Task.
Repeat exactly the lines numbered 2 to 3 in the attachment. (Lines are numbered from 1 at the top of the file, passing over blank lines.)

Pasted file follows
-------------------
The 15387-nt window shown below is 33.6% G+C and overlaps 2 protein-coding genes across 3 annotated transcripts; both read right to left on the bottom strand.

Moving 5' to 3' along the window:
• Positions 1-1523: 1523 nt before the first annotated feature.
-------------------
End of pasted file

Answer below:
Moving 5' to 3' along the window:
• Positions 1-1523: 1523 nt before the first annotated feature.